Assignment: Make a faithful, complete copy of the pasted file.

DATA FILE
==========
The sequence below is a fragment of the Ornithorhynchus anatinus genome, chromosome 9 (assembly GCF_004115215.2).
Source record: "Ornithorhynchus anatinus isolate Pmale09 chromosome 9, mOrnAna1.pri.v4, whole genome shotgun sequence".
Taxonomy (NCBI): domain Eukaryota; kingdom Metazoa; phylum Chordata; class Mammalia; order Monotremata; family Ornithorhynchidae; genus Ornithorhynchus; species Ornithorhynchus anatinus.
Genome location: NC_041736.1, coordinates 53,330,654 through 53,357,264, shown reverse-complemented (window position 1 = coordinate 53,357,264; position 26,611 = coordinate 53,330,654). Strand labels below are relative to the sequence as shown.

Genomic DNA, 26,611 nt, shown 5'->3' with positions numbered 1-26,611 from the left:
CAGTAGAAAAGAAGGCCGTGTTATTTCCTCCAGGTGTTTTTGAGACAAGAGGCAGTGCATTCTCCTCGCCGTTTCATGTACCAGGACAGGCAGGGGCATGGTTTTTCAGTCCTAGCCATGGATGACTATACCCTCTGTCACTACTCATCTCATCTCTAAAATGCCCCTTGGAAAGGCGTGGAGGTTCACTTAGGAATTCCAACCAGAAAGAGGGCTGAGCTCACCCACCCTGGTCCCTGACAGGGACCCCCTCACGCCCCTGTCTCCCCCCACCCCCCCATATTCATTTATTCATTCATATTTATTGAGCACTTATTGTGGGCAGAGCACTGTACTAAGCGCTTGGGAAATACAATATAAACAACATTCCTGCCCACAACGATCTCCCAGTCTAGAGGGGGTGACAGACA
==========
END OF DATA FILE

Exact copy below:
The sequence below is a fragment of the Ornithorhynchus anatinus genome, chromosome 9 (assembly GCF_004115215.2).
Source record: "Ornithorhynchus anatinus isolate Pmale09 chromosome 9, mOrnAna1.pri.v4, whole genome shotgun sequence".
Taxonomy (NCBI): domain Eukaryota; kingdom Metazoa; phylum Chordata; class Mammalia; order Monotremata; family Ornithorhynchidae; genus Ornithorhynchus; species Ornithorhynchus anatinus.
Genome location: NC_041736.1, coordinates 53,330,654 through 53,357,264, shown reverse-complemented (window position 1 = coordinate 53,357,264; position 26,611 = coordinate 53,330,654). Strand labels below are relative to the sequence as shown.

Genomic DNA, 26,611 nt, shown 5'->3' with positions numbered 1-26,611 from the left:
CAGTAGAAAAGAAGGCCGTGTTATTTCCTCCAGGTGTTTTTGAGACAAGAGGCAGTGCATTCTCCTCGCCGTTTCATGTACCAGGACAGGCAGGGGCATGGTTTTTCAGTCCTAGCCATGGATGACTATACCCTCTGTCACTACTCATCTCATCTCTAAAATGCCCCTTGGAAAGGCGTGGAGGTTCACTTAGGAATTCCAACCAGAAAGAGGGCTGAGCTCACCCACCCTGGTCCCTGACAGGGACCCCCTCACGCCCCTGTCTCCCCCCACCCCCCCATATTCATTTATTCATTCATATTTATTGAGCACTTATTGTGGGCAGAGCACTGTACTAAGCGCTTGGGAAATACAATATAAACAACATTCCTGCCCACAACGATCTCCCAGTCTAGAGGGGGTGACAGACA